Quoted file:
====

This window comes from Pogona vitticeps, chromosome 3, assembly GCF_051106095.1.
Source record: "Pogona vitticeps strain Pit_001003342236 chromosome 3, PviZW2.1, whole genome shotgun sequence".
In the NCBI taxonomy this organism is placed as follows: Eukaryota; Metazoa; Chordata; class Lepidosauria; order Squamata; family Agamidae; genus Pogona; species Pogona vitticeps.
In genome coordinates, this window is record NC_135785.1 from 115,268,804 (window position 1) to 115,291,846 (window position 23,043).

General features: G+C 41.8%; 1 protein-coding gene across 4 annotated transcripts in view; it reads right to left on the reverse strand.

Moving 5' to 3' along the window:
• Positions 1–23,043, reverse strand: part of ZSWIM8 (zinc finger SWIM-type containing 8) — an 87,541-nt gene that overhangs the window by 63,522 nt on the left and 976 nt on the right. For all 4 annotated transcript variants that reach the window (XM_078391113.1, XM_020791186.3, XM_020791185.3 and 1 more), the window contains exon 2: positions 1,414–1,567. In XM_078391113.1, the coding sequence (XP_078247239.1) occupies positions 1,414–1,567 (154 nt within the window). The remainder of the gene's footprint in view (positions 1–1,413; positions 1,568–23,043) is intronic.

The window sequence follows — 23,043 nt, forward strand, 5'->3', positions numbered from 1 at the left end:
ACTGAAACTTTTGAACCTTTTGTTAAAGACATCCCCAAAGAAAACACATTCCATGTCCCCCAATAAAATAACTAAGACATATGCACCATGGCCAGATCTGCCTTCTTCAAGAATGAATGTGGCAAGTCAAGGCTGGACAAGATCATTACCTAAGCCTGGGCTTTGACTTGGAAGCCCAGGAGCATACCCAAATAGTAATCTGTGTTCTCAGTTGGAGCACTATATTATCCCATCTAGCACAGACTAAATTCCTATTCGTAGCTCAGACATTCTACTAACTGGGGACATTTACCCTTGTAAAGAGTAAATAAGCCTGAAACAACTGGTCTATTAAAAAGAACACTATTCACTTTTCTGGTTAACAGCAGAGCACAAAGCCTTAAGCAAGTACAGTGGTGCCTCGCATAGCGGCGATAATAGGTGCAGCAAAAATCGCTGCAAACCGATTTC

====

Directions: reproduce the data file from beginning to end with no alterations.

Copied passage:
This window comes from Pogona vitticeps, chromosome 3, assembly GCF_051106095.1.
Source record: "Pogona vitticeps strain Pit_001003342236 chromosome 3, PviZW2.1, whole genome shotgun sequence".
In the NCBI taxonomy this organism is placed as follows: Eukaryota; Metazoa; Chordata; class Lepidosauria; order Squamata; family Agamidae; genus Pogona; species Pogona vitticeps.
In genome coordinates, this window is record NC_135785.1 from 115,268,804 (window position 1) to 115,291,846 (window position 23,043).

General features: G+C 41.8%; 1 protein-coding gene across 4 annotated transcripts in view; it reads right to left on the reverse strand.

Moving 5' to 3' along the window:
• Positions 1–23,043, reverse strand: part of ZSWIM8 (zinc finger SWIM-type containing 8) — an 87,541-nt gene that overhangs the window by 63,522 nt on the left and 976 nt on the right. For all 4 annotated transcript variants that reach the window (XM_078391113.1, XM_020791186.3, XM_020791185.3 and 1 more), the window contains exon 2: positions 1,414–1,567. In XM_078391113.1, the coding sequence (XP_078247239.1) occupies positions 1,414–1,567 (154 nt within the window). The remainder of the gene's footprint in view (positions 1–1,413; positions 1,568–23,043) is intronic.

The window sequence follows — 23,043 nt, forward strand, 5'->3', positions numbered from 1 at the left end:
ACTGAAACTTTTGAACCTTTTGTTAAAGACATCCCCAAAGAAAACACATTCCATGTCCCCCAATAAAATAACTAAGACATATGCACCATGGCCAGATCTGCCTTCTTCAAGAATGAATGTGGCAAGTCAAGGCTGGACAAGATCATTACCTAAGCCTGGGCTTTGACTTGGAAGCCCAGGAGCATACCCAAATAGTAATCTGTGTTCTCAGTTGGAGCACTATATTATCCCATCTAGCACAGACTAAATTCCTATTCGTAGCTCAGACATTCTACTAACTGGGGACATTTACCCTTGTAAAGAGTAAATAAGCCTGAAACAACTGGTCTATTAAAAAGAACACTATTCACTTTTCTGGTTAACAGCAGAGCACAAAGCCTTAAGCAAGTACAGTGGTGCCTCGCATAGCGGCGATAATAGGTGCAGCAAAAATCGCTGCAAACCGATTTC